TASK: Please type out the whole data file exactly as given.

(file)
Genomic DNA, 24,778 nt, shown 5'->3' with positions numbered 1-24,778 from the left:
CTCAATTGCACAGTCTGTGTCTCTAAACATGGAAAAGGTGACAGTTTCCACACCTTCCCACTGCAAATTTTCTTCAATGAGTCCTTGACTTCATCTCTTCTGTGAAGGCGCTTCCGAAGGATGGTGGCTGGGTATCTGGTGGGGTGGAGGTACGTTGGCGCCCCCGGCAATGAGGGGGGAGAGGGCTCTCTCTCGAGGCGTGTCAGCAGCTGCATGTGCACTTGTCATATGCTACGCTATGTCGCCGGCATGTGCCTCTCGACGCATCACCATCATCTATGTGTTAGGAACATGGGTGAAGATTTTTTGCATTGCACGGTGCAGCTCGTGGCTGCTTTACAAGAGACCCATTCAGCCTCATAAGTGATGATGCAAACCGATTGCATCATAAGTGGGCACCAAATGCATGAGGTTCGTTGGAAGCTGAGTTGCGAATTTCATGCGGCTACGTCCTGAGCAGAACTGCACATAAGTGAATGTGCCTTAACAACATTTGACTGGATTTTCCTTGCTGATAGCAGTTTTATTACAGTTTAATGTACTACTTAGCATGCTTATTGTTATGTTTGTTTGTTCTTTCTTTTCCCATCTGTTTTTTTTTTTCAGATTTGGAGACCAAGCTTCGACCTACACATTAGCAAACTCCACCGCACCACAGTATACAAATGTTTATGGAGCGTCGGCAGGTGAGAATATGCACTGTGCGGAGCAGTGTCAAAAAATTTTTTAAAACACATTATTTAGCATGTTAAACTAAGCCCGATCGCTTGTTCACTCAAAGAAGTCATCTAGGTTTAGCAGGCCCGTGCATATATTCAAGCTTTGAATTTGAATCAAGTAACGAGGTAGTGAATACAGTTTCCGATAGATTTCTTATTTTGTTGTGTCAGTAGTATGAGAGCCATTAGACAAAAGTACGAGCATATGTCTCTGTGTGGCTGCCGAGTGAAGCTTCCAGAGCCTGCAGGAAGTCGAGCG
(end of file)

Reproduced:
Genomic DNA, 24,778 nt, shown 5'->3' with positions numbered 1-24,778 from the left:
CTCAATTGCACAGTCTGTGTCTCTAAACATGGAAAAGGTGACAGTTTCCACACCTTCCCACTGCAAATTTTCTTCAATGAGTCCTTGACTTCATCTCTTCTGTGAAGGCGCTTCCGAAGGATGGTGGCTGGGTATCTGGTGGGGTGGAGGTACGTTGGCGCCCCCGGCAATGAGGGGGGAGAGGGCTCTCTCTCGAGGCGTGTCAGCAGCTGCATGTGCACTTGTCATATGCTACGCTATGTCGCCGGCATGTGCCTCTCGACGCATCACCATCATCTATGTGTTAGGAACATGGGTGAAGATTTTTTGCATTGCACGGTGCAGCTCGTGGCTGCTTTACAAGAGACCCATTCAGCCTCATAAGTGATGATGCAAACCGATTGCATCATAAGTGGGCACCAAATGCATGAGGTTCGTTGGAAGCTGAGTTGCGAATTTCATGCGGCTACGTCCTGAGCAGAACTGCACATAAGTGAATGTGCCTTAACAACATTTGACTGGATTTTCCTTGCTGATAGCAGTTTTATTACAGTTTAATGTACTACTTAGCATGCTTATTGTTATGTTTGTTTGTTCTTTCTTTTCCCATCTGTTTTTTTTTTTCAGATTTGGAGACCAAGCTTCGACCTACACATTAGCAAACTCCACCGCACCACAGTATACAAATGTTTATGGAGCGTCGGCAGGTGAGAATATGCACTGTGCGGAGCAGTGTCAAAAAATTTTTTAAAACACATTATTTAGCATGTTAAACTAAGCCCGATCGCTTGTTCACTCAAAGAAGTCATCTAGGTTTAGCAGGCCCGTGCATATATTCAAGCTTTGAATTTGAATCAAGTAACGAGGTAGTGAATACAGTTTCCGATAGATTTCTTATTTTGTTGTGTCAGTAGTATGAGAGCCATTAGACAAAAGTACGAGCATATGTCTCTGTGTGGCTGCCGAGTGAAGCTTCCAGAGCCTGCAGGAAGTCGAGCG